Daily Archives: April 29, 2012

And Now, My Penguicon Guest of Honor Bio

As many of you know, this last weekend I was Guest of Honor at Penguicon, the open source and science fiction convention, held this year in Dearborn. I was asked for a bio to put in the convention’s program guide, and at this point you may imagine I am deadly bored of writing bios for myself. So I decided to do something silly. So below, please find the bio I wrote for the Penguicon program book. You may be amused.

Future conventions, please note: I do not intend to put forth this much effort every time I am Guest of Honor. I really am lazy.

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John Scalzi is your Guest of Honor this year. He’s the New York Times best selling author of eight science fiction novels, winner of two Hugos and the proprietor of Whatever, one of the longest running and most popular personal blogs on the Internet. But you can find out any of that information by looking through Google and Wikipedia. What don’t you know about John Scalzi? Here is an exclusive list of facts you won’t find anywhere else but here.

TEN THINGS YOU DID NOT KNOW ABOUT JOHN SCALZI

1. The word “Scalzi” means “barefoot” in Italian. But it also means “lightly salted” in Czech, “full of mucus” in Romanian, and “unspeakably gifted in the erotic arts” in Catalan. Scalzi himself often wears shoes, has clear nasal passages and is rarely to be found in a salted state, lightly or otherwise. He does not, however, contest the Catalan definition.

2. Scalzi, a precocious lad, wrote his first short story at the tender age of two, a story about how the moon had gotten unusually bright, heralding the end of the world. Coincidentally Larry Niven published the Hugo-winning short story “Inconstant Moon” that same year, with exactly the same theme. This occasioned the toddler Scalzi challenging Mr. Niven to a duel at LACon I, which Mr. Niven, unable to understand the soft-palate pronunciation of Scalzi, did not accept. The challenge remains unaccepted to this day, leading to a life-long enmity between the two men, much to the confusion of Mr. Niven.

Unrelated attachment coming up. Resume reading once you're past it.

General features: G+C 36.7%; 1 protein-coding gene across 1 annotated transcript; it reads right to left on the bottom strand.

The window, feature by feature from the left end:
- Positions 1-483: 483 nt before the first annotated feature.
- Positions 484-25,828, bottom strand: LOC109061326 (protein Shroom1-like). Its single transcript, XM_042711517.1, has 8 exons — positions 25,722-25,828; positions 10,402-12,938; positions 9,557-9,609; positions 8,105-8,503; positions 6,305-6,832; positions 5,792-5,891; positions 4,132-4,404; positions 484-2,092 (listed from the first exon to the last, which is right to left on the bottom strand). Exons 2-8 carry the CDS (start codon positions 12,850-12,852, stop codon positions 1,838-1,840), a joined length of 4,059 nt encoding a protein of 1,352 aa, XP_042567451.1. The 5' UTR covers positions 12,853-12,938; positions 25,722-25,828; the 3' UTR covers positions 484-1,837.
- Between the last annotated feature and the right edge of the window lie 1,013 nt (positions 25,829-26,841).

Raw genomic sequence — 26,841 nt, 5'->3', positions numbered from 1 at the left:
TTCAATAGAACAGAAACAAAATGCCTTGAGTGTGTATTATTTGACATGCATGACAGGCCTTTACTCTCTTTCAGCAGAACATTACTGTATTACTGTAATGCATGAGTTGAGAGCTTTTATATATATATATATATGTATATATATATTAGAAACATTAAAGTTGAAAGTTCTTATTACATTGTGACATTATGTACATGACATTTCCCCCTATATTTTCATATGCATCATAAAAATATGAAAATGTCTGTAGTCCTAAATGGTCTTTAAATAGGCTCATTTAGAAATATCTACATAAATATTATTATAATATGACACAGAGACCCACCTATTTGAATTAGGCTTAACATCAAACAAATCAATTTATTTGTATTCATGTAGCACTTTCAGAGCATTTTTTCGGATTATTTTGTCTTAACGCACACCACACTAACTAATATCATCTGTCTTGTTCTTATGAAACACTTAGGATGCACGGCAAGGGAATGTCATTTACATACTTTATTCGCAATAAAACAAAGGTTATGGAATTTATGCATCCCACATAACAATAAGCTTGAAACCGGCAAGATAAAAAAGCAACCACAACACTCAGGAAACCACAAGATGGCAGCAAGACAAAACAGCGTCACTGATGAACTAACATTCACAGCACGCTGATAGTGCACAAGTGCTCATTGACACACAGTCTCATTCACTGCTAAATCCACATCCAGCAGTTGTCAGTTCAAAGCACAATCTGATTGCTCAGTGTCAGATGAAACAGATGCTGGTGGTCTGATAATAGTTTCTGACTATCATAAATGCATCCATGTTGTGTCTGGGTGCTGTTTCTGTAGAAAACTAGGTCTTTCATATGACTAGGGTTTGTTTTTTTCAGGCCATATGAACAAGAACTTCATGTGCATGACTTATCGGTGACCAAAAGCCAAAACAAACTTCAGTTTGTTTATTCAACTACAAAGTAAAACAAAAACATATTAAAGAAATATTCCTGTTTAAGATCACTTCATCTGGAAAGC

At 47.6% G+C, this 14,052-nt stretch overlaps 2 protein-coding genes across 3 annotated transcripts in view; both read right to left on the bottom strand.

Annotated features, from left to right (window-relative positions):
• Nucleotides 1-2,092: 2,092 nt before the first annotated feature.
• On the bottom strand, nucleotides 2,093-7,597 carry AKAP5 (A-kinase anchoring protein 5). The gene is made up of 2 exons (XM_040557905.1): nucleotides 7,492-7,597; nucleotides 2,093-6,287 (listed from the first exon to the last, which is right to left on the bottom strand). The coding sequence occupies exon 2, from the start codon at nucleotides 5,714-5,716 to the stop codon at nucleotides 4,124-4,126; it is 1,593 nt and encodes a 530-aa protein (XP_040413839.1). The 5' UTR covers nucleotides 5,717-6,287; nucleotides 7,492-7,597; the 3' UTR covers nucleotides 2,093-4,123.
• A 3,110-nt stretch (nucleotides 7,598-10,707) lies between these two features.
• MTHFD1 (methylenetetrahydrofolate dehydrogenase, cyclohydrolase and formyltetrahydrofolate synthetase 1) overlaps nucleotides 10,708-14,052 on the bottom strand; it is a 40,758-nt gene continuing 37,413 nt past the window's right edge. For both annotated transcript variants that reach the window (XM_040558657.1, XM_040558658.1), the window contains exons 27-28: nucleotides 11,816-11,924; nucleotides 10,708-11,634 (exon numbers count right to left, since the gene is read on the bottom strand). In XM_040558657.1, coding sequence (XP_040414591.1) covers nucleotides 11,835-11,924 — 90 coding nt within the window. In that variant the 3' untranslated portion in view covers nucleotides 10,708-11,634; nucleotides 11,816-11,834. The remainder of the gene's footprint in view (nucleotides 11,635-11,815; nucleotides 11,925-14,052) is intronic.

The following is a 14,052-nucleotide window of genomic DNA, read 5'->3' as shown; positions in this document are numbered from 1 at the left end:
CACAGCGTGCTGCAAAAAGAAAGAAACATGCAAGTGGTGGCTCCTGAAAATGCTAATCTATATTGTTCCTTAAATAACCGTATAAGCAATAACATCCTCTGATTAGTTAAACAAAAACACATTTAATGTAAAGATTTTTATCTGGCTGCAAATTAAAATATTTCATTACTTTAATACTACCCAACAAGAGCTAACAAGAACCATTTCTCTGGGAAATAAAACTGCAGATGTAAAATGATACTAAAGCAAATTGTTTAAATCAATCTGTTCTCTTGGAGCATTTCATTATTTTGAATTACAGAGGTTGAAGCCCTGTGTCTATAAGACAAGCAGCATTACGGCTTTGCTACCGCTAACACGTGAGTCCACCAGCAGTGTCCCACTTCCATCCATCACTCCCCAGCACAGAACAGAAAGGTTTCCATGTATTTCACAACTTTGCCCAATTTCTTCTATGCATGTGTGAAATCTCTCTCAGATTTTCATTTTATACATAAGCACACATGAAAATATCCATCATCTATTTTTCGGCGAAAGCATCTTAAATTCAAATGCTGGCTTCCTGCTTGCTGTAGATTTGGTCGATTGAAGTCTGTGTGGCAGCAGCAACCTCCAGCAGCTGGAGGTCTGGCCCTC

3. The members of the Scalzi clan are known for their flowing, Fabio-like manes of hair, yet Scalzi himself gives every appearance of being short-haired and balding. How can this be? The answer is that at the age of fifteen, Scalzi selflessly and courageously donated 80% of his scalp to an unfortunate child who was tragically born without follicles. After a sixteen hour operation involving three teams of doctors, the hair transfer was successful, and the child went on to a full recovery. That child is Scott Lynch.

4. Scalzi was a world-class bocce player, tipped as “the next Umberto Granaglia” by both Sports Illustrated and Bocce Monthly, but abruptly left the sport while still an amateur competitor. When contacted by ESPN about his departure, Scalzi said only, “it used to be about the game, man,” and would give no further comment. He has not picked up a bocce ball since.

5. Scalzi was born with three nostrils. The third nostril is not on his nose. It’s still somewhere on his body. However, contrary to rumor, Scalzi does not give out prizes if you can guess where it is.

6. In 1989, Scalzi found the Rainbow Connection, but his attempts to notify the Muppets of the discovery have been fruitless. Scalzi has said that he will not reveal its location to anyone but Kermit, but notes there is already a Starbucks there.

7. Scalzi is a master of the following things: Stealth, surprise, disguise, deception, kung fu, puppets, large herbivores, cupcakes, the letter “e,” stealth, and redundancy.

8. Scalzi invented the term “Ninja” in 1998, then invented a time machine and went to the Sengoku period of Japanese history to give the idea to a group of spies who were ambitious but lacked marketing skills. He was paid a pound of gold for idea, which he then placed in a bank to earn compound interest, and then came back to the present. He is now the richest man in the history of the world, with a net worth of sixty quadrillion dollars.

9. No, Scalzi will not buy you a drink. He’s got to save those sixty quadrillion dollars for when he really needs them.

10. If you say Scalzi’s name three times, he is likely to appear somewhere near you. Because, hey, he’s the Guest of Honor at this convention. It’s not like he’s going to be hard to find.